Anna Magdalene Thoresen

Anna Magdalene Thoresen, née Kragh (3 June 1819 – 28 March 1903) was a Danish-born Norwegian poet, novelist, short story writer and playwright. She is said to have inspired a number of other writers to model characters after her. Her stepdaughter, Suzannah Ibsen, was married to Henrik Ibsen.

Personal life

She was born in Fredericia, Denmark, the daughter of skipper Thomas Nielsen Kragh and Anna Kristine Pedersen. She gave birth to an illegitimate child, who was put out to nurse. She then moved to Norway in 1842 and became governess for dean Hans Conrad Thoresen (1802–1858) at Herøy in Sunnmøre. He was a widower and had five children, and she married him in 1843. From 1844 they lived in Bergen, where she played a central role in the cultural life. Her stepdaughter, Suzannah Ibsen, was married to Henrik Ibsen. She had four children with Hans Conrad Thoresen. After her husband's death in 1858, she travelled to Copenhagen in 1861, moved to Christiania in 1866,[1] and lived in Copenhagen from 1870.[2] She died in Copenhagen in 1903.[1]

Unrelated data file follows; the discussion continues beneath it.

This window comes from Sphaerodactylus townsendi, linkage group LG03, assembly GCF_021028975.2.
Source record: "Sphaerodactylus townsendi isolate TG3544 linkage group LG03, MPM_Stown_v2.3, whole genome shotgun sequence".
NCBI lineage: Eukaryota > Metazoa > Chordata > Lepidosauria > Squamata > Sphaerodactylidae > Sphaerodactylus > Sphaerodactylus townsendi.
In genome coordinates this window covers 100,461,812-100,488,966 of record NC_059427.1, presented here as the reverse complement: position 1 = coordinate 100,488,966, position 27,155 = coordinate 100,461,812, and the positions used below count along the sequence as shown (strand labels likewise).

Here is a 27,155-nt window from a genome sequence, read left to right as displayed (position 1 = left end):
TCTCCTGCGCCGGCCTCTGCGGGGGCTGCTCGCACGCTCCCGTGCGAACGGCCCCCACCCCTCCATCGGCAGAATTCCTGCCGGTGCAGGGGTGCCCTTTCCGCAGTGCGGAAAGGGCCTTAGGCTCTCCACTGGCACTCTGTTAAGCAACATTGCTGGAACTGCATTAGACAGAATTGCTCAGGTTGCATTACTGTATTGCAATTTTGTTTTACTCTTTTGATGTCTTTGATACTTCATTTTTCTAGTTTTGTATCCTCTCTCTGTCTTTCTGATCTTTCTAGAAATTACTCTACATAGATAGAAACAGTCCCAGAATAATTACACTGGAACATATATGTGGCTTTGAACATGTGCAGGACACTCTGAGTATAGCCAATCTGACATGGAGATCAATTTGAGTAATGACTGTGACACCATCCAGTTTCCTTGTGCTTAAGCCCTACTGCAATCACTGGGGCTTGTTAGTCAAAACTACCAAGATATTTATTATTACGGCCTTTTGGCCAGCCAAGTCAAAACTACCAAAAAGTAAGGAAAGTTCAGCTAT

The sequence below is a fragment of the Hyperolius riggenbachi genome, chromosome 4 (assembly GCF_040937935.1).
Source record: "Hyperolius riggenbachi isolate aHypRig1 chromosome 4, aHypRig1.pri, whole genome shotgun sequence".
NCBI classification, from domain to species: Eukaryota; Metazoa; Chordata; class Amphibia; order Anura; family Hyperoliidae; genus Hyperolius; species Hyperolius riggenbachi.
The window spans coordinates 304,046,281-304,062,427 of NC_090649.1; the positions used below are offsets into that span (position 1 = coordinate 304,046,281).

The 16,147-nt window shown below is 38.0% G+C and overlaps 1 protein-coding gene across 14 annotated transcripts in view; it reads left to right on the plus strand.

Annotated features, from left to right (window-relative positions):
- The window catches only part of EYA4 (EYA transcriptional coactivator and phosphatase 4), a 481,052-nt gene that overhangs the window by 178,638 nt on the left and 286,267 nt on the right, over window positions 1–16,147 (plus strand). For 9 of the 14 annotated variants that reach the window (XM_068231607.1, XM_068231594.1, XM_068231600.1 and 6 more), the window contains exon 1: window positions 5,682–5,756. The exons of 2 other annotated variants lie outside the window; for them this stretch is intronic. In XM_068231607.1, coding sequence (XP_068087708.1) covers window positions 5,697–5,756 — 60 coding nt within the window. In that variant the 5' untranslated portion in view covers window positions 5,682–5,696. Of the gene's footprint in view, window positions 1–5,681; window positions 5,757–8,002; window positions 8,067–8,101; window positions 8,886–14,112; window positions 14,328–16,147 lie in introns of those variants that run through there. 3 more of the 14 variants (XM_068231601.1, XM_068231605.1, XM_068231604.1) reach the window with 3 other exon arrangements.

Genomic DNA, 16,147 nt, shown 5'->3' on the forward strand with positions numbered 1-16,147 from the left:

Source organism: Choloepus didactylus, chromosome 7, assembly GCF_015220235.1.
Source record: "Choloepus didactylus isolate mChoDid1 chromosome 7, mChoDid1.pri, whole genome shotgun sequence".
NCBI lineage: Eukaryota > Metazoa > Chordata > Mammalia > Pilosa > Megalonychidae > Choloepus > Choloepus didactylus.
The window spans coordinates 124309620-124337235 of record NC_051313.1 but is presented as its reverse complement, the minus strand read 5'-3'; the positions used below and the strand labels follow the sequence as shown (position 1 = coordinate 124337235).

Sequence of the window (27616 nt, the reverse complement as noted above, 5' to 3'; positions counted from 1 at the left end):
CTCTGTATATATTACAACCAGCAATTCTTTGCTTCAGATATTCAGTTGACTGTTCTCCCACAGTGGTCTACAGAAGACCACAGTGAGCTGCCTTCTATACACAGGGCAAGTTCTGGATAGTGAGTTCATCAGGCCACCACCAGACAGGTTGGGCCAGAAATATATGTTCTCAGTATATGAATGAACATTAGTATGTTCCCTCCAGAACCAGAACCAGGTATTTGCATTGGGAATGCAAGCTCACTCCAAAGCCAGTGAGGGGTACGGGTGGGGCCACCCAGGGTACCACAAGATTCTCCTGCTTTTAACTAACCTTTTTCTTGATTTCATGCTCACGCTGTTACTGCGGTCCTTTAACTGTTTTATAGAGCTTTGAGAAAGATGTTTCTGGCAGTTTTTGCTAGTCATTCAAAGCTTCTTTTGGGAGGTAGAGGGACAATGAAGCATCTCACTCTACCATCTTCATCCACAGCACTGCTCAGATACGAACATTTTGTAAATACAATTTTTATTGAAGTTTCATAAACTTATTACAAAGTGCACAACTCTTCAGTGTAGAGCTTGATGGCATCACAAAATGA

Career

In Bergen the Thoresens' home became a meeting place for writers and actors. In 1850 Ole Bull established a theatre in Bergen, called Det Norske Theater. Thoresen wrote four plays that were staged anonymously at Det Norske Theater. Through the theatre she became acquainted with playwright Henrik Ibsen. She was a friend of Bjørnstjerne Bjørnson, who published her poetry collection Digte af en dame in 1860. Among her novels are Studenten, published in the collection Fortællinger in 1862, Signes Historie from 1864, Min Bedstemoders Fortælling from 1867, and Solen i Siljedalen from 1868. Among her successful plays are Et rigt Parti, which was first staged at the Royal Danish Theatre in 1870 and later in Stockholm and in Christiania, and Inden Døre from 1877. She published the travel book Billeder fra Vestkysten av Norge in 1872, and another travel book, Billeder fra Midnatsolens Land, in 1882.[1][2]

Influence

Thoresen's personality became a model for several female characters in Norwegian literature, including Ibsen's "Rebekka West" (from Rosmersholm) and "Ellida Wangel" (from The Lady from the Sea), and Bjørnson's "Maria Stuart" (from his 1864 play), the wild girl "Petra" from Fiskerjenten and "Leonarda" (from his 1879 play).[3]

References

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